Cuba: Property Issues, State Farms and the Lessons Learned
December 30, 2014
Rogelio Manuel Diaz Moreno
HAVANA TIMES — Cuban society has experienced the class struggle in a
particularly intense manner. In 1961, the government announced it was
building socialism. Currently, this same government has undertaken a
program of reforms allegedly aimed at updating the system and making
socialism "prosperous and sustainable."
Harsh observers could well point out that, as part of this reform
process, the country has rescued policies and mechanisms that existed in
the past. At a certain point in time, these mechanisms (such as the
market, foreign investment and private enterprises) were banned as
elements that were noxious for the new system and the new human being
that was being forged.
An even harsher observer could point out that part of Cuba's
intelligentsia has taken to heart the remark made by former President
Fidel Castro, to the effect that it is foolish to claim to know how to
Other observers have severely criticized the supposedly socialist nature
of Cuba's system. These critics point out that the fact the means of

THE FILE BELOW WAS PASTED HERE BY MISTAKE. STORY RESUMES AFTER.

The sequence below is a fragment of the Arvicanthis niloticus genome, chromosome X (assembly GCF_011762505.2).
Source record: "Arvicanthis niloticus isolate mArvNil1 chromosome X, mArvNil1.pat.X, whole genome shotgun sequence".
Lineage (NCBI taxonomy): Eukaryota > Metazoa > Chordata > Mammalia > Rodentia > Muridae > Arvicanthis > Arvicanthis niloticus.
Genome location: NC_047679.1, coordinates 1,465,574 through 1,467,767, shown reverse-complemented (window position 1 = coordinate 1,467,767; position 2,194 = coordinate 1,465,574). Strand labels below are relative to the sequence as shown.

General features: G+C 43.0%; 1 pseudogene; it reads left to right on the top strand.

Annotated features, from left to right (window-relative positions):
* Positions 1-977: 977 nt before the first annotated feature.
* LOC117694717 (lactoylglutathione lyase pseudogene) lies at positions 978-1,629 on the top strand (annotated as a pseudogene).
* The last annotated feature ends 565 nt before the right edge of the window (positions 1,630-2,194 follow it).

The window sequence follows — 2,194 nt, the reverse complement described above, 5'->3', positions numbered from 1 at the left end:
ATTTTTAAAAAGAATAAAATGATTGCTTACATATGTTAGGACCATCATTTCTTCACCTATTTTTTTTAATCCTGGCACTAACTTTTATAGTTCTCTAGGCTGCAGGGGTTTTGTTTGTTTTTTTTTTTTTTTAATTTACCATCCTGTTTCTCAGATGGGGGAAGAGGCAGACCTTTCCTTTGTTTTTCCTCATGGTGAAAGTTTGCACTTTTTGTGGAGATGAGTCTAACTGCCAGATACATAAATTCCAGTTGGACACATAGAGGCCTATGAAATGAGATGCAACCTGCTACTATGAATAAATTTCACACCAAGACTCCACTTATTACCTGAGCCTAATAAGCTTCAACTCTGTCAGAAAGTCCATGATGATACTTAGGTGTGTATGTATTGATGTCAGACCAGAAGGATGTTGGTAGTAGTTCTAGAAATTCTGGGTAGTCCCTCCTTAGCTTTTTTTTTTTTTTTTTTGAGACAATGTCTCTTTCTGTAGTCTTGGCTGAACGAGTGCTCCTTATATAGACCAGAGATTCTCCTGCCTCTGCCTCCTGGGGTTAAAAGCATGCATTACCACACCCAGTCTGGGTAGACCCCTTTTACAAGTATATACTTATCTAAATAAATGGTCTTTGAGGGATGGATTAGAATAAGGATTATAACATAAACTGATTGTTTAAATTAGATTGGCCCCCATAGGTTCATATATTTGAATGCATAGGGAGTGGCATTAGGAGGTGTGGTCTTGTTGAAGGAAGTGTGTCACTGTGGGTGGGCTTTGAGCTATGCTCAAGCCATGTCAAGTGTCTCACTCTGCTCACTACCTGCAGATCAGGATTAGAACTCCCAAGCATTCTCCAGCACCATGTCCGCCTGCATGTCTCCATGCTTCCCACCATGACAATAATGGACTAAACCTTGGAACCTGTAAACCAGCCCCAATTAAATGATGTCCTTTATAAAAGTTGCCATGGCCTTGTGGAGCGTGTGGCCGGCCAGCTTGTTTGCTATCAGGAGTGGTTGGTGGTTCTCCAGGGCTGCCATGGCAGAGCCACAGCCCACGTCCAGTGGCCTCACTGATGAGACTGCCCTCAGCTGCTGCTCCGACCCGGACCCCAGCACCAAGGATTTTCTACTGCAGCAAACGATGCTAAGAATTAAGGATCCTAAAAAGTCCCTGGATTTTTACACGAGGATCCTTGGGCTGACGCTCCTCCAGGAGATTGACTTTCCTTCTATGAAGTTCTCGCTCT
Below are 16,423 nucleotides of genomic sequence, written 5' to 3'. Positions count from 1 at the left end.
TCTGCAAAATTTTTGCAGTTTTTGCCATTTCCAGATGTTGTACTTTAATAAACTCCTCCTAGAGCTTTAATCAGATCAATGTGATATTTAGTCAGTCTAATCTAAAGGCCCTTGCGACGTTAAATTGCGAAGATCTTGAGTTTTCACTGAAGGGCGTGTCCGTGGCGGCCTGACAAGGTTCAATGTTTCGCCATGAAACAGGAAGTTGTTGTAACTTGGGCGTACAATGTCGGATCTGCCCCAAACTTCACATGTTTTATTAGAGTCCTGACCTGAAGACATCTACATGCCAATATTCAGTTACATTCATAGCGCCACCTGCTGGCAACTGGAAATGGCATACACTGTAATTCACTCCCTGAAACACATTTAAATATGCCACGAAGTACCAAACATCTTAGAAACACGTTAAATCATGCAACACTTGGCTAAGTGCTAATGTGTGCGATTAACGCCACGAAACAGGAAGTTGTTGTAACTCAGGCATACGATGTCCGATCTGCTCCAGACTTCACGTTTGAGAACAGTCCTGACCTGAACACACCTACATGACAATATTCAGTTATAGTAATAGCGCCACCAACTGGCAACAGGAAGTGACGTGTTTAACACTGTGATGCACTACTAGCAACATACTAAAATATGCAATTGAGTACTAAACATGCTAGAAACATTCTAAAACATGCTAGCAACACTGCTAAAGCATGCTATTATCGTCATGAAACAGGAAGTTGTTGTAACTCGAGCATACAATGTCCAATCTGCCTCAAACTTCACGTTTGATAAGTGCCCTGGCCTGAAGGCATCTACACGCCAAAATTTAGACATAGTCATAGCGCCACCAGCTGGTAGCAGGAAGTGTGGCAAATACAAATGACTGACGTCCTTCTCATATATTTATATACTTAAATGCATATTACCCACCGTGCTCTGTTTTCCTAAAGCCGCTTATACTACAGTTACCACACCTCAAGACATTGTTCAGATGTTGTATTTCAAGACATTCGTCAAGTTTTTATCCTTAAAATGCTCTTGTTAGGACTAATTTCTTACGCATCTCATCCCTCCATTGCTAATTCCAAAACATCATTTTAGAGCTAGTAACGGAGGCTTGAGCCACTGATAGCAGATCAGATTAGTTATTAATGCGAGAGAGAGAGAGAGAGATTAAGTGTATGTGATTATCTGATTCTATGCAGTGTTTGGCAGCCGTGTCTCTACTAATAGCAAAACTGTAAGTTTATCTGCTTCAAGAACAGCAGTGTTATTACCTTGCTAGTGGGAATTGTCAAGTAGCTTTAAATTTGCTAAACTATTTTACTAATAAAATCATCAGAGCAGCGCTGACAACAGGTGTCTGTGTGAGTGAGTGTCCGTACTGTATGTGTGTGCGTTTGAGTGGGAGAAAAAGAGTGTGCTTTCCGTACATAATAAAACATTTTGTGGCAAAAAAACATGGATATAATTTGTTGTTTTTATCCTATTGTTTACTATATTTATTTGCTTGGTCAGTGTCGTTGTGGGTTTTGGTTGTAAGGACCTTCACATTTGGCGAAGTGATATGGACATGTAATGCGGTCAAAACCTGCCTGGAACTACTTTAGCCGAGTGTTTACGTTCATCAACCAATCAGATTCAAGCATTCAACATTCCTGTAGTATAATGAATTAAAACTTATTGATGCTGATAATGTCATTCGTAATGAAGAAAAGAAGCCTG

production aren't legally owned by individuals isn't enough to affirm a
system is socialist. They argue that, if the means of production are
managed by a reduced caste of individuals grouped around State
apparatuses, if this class behaves with discretion and cannot be
questioned or removed by workers, if the fruits of labor are managed in
a non-transparent fashion by these same elites and if, as a result of
the above, inequalities in terms of quality of life and the
socio-political significance of human beings are reproduced, what we
have is simply another form of capitalism and exploitation.
Under these conditions, the State enterprise reproduces the alienation
of the proletariat just as capitalism does. It is no accident that
government politicians and philosophers have wracked their brains for
years, and continue to bemoan the fact that the majority of workers do
not feel they actually control the means of production. An unwanted
result of this is the enthusiastic misappropriation of State resources
by anyone in a position to do so, and the complete lack of interest in
preventing this shown by other workers.
In the course of decades, the government has launched innumerable
campaigns of a moral and political nature. It has conducted all manner
of social experiments through administrative, Party and trade union
structures…and met with the same, sterile results. I would add that this
should come as no surprise to anyone with basic knowledge of the
principles of political economy and Marxism.
The case of agriculture is particularly representative of this.
Following the Agrarian Reform of 1959, a great many plots of land came
under the administration of so-called "State farms." As the name
suggests, these belonged to the State and were rigidly administered by
the Ministry of Agriculture bureaucracy.
According to the idealistic conceptions of Fidel Castro, these farms,
said to belong "to the entire people," were the most genuinely socialist